Arana's LA.REV.STAT. § 22:663 claim can fairly be characterized either as a claim "to recover benefits due to him under the terms of his plan" or as a claim "to enforce his rights under the terms of the plan." As it stands, Arana's benefits are under something of a cloud, for OHP is asserting a right to be reimbursed for the benefits it has paid for his account. It could be said, then, that although the benefits have already been paid, Arana has not fully "recovered" them because he has not obtained the benefits free and clear of OHP's claims. Alternatively, one could say that Arana seeks to enforce his rights under the terms of the plan, for he seeks to determine his entitlement to retain the benefits based on the terms of the plan.

See Clancy v. Employers Health Ins. Co., 82 F.Supp.2d 589, 591-92, 596 (E.D.La. 1999), aff'd, 248 F.3d 1142 (5th Cir. 2001) (unpublished opinion), cert. denied, 534 U.S. 820, 122 S.Ct. 52, 151 L.Ed.2d 22 (2001) (finding that a suit based on LA.REV.STAT. § 22:663 seeking to obtain benefits and prevent an insurer from recovering benefits it had already paid fell within § 502(a)(1)(B) as a claim "to recover benefits due to him under the terms of his plan, to enforce his rights under the terms of the plan, or to clarify his rights to future benefits under the terms of the plan"); see also Coughlin v. Health Care Serv. Corp., 244 F.Supp.2d 883, 885-89 (N.D.Ill. 2002) (finding than the insureds' declaratory judgment class action claims, which sought to retain tort settlements in light of the insurers' claims for reimbursement, were claims to "enforce [their] rights under the terms of the plan" and to "clarify [their] rights to future benefits under the terms of the plan"); Carducci v. Aetna U.S. Healthcare, 204 F.Supp.2d 796, 799-803 (D.N.J. 2002) (holding that the insureds' suits to recover funds their ERISA plans had obtained via subrogation liens on their tort settlement proceeds were suits for "benefits due" under their plans); Franks v. Prudential Health Care Plan, Inc., 164 F.Supp.2d 865, 868-69 (W.D.Tex. 2001) (finding that an insured's suit to recover amounts he had paid to reimburse his ERISA plan from tort settlement proceeds was a suit "to recover benefits due him under the terms of his plan, to enforce his rights under the terms of the plan, or to clarify his rights to future benefits under the terms of the plan") (emphasis in original).

Arana contends that he does not seek relief under ERISA § 502(a)(1)(B) because he claims entitlement to relief under Louisiana law, not under the terms of his ERISA plan. That is, according to Arana, LA.REV.STAT. § 22:663 nullifies the term of his ERISA plan which provides for reimbursement, so his claims do not seek relief under the plan's terms. As we see it, however, Arana does seek benefits "under the terms of the plan" because the plan explicitly provides that the plan is to be enforced according to Louisiana law. Specifically, the plan contains a choice-of-law clause mandating that the plan be construed in light of Louisiana law so long as Louisiana law is not preempted by ERISA. Our holding that Arana seeks relief under the terms of the plan is bolstered by a Seventh Circuit decision which also found that a claim seeking benefits premised on an ERISA plan read in conjunction with state law falls within § 502(a)(1)(B). See Plumb v. Fluid Pump Serv., Inc., 124 F.3d 849, 860-62 (7th Cir. 1997); cf. UNUM Life Ins. Co. of America v. Ward, 526 U.S. 358, 377, 119 S.Ct. 1380, 143 L.Ed.2d 462 (1999) ("Ward sued under § 502(a)(1)(B) 'to recover benefits due . . . under the terms of the plan.' The [California] notice-prejudice rule supplied the relevant rule of decision for this § 502(a) suit."). Thus, Arana's claim seeks relief under the terms of his ERISA plan, as ERISA § 502(a)(1)(B) requires.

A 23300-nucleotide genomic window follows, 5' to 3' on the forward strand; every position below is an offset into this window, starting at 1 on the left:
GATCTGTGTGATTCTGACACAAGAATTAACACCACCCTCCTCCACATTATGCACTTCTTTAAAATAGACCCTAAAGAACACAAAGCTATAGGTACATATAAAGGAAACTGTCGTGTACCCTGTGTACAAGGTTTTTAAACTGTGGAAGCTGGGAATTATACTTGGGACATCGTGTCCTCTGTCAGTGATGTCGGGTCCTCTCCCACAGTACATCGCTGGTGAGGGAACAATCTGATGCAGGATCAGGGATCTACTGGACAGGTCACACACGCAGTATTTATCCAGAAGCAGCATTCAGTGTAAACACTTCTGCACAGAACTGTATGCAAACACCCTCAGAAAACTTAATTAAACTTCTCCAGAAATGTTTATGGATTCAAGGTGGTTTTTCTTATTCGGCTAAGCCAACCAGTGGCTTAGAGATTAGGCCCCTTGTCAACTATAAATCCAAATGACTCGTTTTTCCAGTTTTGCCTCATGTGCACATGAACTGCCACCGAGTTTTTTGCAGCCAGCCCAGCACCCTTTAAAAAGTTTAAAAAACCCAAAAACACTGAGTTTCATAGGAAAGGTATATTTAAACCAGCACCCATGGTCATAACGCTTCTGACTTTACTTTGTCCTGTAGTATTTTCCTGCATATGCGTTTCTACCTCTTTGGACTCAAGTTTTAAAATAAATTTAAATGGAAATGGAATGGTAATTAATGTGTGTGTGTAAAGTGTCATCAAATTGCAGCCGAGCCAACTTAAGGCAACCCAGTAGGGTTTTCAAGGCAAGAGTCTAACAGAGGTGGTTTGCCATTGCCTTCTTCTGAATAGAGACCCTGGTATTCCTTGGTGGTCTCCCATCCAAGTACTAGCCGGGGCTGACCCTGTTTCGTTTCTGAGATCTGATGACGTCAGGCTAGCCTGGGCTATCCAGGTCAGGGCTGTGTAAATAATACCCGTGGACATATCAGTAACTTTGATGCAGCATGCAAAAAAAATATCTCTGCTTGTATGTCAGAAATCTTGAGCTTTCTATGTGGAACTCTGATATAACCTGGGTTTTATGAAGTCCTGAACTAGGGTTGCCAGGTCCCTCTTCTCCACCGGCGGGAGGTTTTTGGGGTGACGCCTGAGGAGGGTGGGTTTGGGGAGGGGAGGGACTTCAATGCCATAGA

This clause reads:

Section 15. Governing Law: This Agreement shall be construed, administered and enforced as a Louisiana contract according to the internal laws of the State of Louisiana. However, it is specifically intended that to the extent ERISA or any other federal law preempts state law, this Agreement shall be construed, administered and enforced in accordance with such laws.

Arana's final argument is that, even if his claim falls within ERISA § 502 so that it is completely preempted, there is no jurisdiction because his claim is not conflict-preempted as well. Conflict preemption, also known as ordinary preemption, arises when a federal law conflicts with state law, thus providing a federal defense to a state law claim, but does not completely preempt the field of state law so as to transform a state law claim into a federal claim. See, e.g., Heimann v. Nat'l Elevator Indus. Pension Fund, 187 F.3d 493, 499-500 (5th Cir. 1999). Arana reasons that although his claim is conflict-preempted under ERISA § 514(a), 29 U.S.C. § 1144(a) (2000), because it is a claim that "relates to" an ERISA plan, it is saved from preemption because LA.REV.STAT. § 22:663 is a state law that "regulates insurance" under § 514(b)(2)(A), 29 U.S.C. § 1144(b)(2)(A) (2000), within the meaning of FMC Corp. v. Holliday, 498 U.S. 52, 111 S.Ct. 403, 112 L.Ed.2d 356 (1990), and Kentucky Ass'n of Health Plans, Inc. v. Miller, ___ U.S. ___, 123 S.Ct. 1471, 155 L.Ed.2d 468 (2003).